How extensive restrictions have shaped the story in Xinjiang, China

October 16, 2018
Police patrol in Xinjiang province. (Photo by Kevin Frayer/Getty Images)

From the moment reporters arrive in Xinjiang province, a remote region in northwest China, they are shadowed by security officials. Sometimes, it’s just a few. For reporters representing prominent publications, it can be nine or ten. Most of the time, the officials do their best to blend into the background—they wear plain clothes—but they’re always there to intervene should a journalist cross any number of ill-defined lines.

In China, where the Communist Party rules, restrictions on the press and the public routinely stifle the flow of information. Xinjiang poses a special challenge, however, as the site of an unfolding humanitarian crisis where members of the Uighur ethnic group are targeted by a sweeping campaign of surveillance and detention. Tensions have long festered between the country’s Han ethnic majority and Muslim minority groups, including Uighurs—who comprise nearly half of Xinjiang’s population. Following violent riots in 2009 and a spate of terror attacks in 2014, which China’s government blamed on Uighur separatists, authorities clamped down on Xinjiang, bolstering security forces and installing a robust suite of high-tech surveillance equipment.

Today, security checkpoints abound in Xinjiang’s cities, where citizens are subject to scans of their faces, eyes, bodies, and phones. Under an austere level of control, all aspects of Uighur life might be viewed as criminal; Uighurs have been arrested and taken from their homes for a wide range of offenses, including growing a beard, planning travel abroad, and reciting a verse from the Quran in public. Hundreds of thousands, if not a million, have been sent to political re-education camps with no pretense of due process and little clarity as to when, or how, they will get out.

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That anything is known about the situation in Xinjiang is largely thanks to foreign journalists, given China’s broad restrictions over domestic media. Since the re-education program kicked into full gear, in the spring of 2017, foreign outlets have detailed unexplained disappearances of family members; conditions in the camps, where detainees are forced to sing patriotic anthems and write self-criticizing essays; and, recently, evidence that China is secretly transferring detainees to prisons across the country to alleviate overcrowding in Xinjiang. Last week, after frequent denials of the camps’ existence, the Chinese government wrote them into law; the stated goal is “thought transformation,” but reporters have shown that physical abuse is common.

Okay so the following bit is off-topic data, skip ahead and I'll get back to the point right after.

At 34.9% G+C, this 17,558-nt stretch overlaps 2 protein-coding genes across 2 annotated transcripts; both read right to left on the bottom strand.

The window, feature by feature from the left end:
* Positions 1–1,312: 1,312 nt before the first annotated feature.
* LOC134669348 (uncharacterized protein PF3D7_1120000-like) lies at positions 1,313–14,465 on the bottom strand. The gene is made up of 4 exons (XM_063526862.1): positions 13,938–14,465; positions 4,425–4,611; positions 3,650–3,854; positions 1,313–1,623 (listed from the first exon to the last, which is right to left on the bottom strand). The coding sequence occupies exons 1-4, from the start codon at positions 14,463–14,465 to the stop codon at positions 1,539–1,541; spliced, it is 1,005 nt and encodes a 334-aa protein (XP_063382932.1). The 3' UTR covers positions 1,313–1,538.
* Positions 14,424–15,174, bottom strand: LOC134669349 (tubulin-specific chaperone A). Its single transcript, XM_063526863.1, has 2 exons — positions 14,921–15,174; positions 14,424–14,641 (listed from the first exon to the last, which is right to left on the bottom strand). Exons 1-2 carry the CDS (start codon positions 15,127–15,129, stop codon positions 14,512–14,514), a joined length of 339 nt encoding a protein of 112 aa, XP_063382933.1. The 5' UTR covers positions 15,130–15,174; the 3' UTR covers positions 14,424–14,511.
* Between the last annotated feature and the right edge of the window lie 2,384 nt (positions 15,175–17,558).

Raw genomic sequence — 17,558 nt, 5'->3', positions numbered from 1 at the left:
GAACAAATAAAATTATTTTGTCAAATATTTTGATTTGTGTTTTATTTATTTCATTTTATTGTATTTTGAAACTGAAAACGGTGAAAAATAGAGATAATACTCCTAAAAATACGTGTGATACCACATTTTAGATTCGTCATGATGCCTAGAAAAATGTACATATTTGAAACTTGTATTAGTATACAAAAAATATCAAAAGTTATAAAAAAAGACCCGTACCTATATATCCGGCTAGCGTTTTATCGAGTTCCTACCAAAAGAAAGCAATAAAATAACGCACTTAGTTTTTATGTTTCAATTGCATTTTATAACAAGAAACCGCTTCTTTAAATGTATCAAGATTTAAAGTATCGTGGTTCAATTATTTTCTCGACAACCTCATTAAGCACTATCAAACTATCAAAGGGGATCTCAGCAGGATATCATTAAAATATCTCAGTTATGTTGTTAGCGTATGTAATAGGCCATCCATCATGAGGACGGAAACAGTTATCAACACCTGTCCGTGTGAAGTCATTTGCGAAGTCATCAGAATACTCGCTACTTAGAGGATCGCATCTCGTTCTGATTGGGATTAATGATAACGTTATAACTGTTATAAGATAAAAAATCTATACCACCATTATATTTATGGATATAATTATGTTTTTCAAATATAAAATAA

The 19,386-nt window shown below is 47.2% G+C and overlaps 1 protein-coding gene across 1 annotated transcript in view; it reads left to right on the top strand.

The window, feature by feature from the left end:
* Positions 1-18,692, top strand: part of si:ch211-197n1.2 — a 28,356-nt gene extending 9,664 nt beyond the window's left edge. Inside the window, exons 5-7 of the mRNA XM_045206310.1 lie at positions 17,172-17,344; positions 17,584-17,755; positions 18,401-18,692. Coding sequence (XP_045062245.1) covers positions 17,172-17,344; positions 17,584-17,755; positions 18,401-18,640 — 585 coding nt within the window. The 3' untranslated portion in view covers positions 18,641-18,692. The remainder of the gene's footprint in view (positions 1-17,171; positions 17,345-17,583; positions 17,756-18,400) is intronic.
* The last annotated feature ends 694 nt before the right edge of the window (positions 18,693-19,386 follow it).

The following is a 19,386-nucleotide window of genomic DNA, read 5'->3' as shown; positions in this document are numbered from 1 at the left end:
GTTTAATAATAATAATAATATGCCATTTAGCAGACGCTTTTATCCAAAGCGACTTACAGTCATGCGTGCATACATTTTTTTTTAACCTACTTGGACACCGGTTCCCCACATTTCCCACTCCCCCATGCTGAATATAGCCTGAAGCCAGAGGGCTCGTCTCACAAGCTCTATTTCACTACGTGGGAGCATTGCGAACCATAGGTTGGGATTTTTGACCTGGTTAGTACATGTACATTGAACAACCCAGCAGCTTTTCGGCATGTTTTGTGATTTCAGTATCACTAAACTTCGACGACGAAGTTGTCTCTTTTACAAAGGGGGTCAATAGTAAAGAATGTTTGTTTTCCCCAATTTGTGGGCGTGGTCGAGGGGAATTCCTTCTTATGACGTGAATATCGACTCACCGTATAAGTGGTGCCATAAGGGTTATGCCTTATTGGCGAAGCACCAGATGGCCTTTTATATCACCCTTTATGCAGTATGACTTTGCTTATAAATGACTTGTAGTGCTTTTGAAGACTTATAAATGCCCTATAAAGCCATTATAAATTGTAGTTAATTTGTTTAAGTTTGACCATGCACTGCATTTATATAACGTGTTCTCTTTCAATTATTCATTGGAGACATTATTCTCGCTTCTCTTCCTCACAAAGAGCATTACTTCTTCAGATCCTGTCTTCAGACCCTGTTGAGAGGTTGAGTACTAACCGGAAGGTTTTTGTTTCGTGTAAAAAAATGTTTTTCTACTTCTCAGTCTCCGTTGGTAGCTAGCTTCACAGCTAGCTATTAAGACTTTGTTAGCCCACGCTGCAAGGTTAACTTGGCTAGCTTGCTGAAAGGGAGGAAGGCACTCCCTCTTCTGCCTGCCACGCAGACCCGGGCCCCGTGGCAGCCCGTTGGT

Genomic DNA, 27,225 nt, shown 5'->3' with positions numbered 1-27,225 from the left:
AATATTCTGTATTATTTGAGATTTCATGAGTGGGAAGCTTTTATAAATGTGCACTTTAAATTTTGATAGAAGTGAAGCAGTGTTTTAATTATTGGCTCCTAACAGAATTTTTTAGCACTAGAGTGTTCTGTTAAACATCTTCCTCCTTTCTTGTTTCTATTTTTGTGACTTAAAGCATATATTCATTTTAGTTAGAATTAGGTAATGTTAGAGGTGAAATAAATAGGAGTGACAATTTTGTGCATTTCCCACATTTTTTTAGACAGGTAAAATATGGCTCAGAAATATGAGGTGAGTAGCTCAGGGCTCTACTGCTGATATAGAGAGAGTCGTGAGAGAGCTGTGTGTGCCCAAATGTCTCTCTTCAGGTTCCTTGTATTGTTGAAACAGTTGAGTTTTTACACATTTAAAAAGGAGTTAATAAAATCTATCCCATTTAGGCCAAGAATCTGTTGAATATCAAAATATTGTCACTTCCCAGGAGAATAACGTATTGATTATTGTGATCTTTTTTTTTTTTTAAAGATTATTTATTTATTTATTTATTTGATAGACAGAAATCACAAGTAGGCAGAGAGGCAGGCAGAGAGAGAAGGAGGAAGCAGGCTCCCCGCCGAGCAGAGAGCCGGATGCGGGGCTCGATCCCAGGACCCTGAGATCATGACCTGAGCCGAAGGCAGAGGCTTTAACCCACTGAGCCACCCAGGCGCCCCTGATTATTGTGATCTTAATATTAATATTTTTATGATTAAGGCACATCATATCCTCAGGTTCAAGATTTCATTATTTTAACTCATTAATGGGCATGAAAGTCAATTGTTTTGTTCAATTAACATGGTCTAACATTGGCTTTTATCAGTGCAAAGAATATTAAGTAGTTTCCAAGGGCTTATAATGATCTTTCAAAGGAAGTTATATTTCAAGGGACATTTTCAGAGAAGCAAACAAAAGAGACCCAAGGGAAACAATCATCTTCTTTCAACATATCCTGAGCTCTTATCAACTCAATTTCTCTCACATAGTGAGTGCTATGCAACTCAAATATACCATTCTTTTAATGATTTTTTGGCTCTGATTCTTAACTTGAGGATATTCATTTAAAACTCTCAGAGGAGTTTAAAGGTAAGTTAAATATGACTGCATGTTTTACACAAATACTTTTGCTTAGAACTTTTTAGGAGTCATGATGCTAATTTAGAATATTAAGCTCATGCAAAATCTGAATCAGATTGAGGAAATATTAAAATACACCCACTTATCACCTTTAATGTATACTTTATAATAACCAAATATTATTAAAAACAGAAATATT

Restrictions on reporters and the public profoundly limit the stories journalists are able to tell, of course. Much about the situation in Xinjiang remains unknown, either under wraps by the government or suppressed by the culture of fear permeating Uighur communities. Journalists have struggled to tell what might be the most important story in Xinjiang: what it’s like to be a Uighur living under such oppressive conditions. “It’s as if there’s a massive crowd quarantined behind an invisible barrier,” says Josh Chin, who reports in China for The Wall Street Journal. “You want desperately to ask them how they’re doing, but you can’t because you’re worried you’ll infect them with your tainted political status.”

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Indeed, surveillance makes it virtually impossible for reporters to speak with residents of Xinjiang without putting them at risk of subsequent arrest. With watching eyes seemingly everywhere, opportunities to strike up conversations are few, and sit-down interviews have become all but unheard of. Some reporters say they even avoid Uighur businesses and taxis, for fear that security forces might descend upon their proprietors.

Transportation presents significant obstacles, too. Roughly the size of Alaska, Xinjiang encompasses vast swaths of desert and mountain terrain. Yet journalists are generally confined to a few urban areas, including Urumqi, the provincial capital, and Kashgar, a Uighur cultural hub tucked between the borders of Kyrgyzstan and Tajikistan. Those who attempt to drive into the countryside are almost sure to be turned around by officials for contrived reasons—that the area is not designated for foreigners, for example, or that a reporter lacks the authorization to pass. On one occasion, while driving on a deserted road, Chin found himself surrounded by police after a street camera flagged his car as suspicious. “Luckily we were already on our way out of town,” he says. “They were kind enough to give us a police escort to the highway.”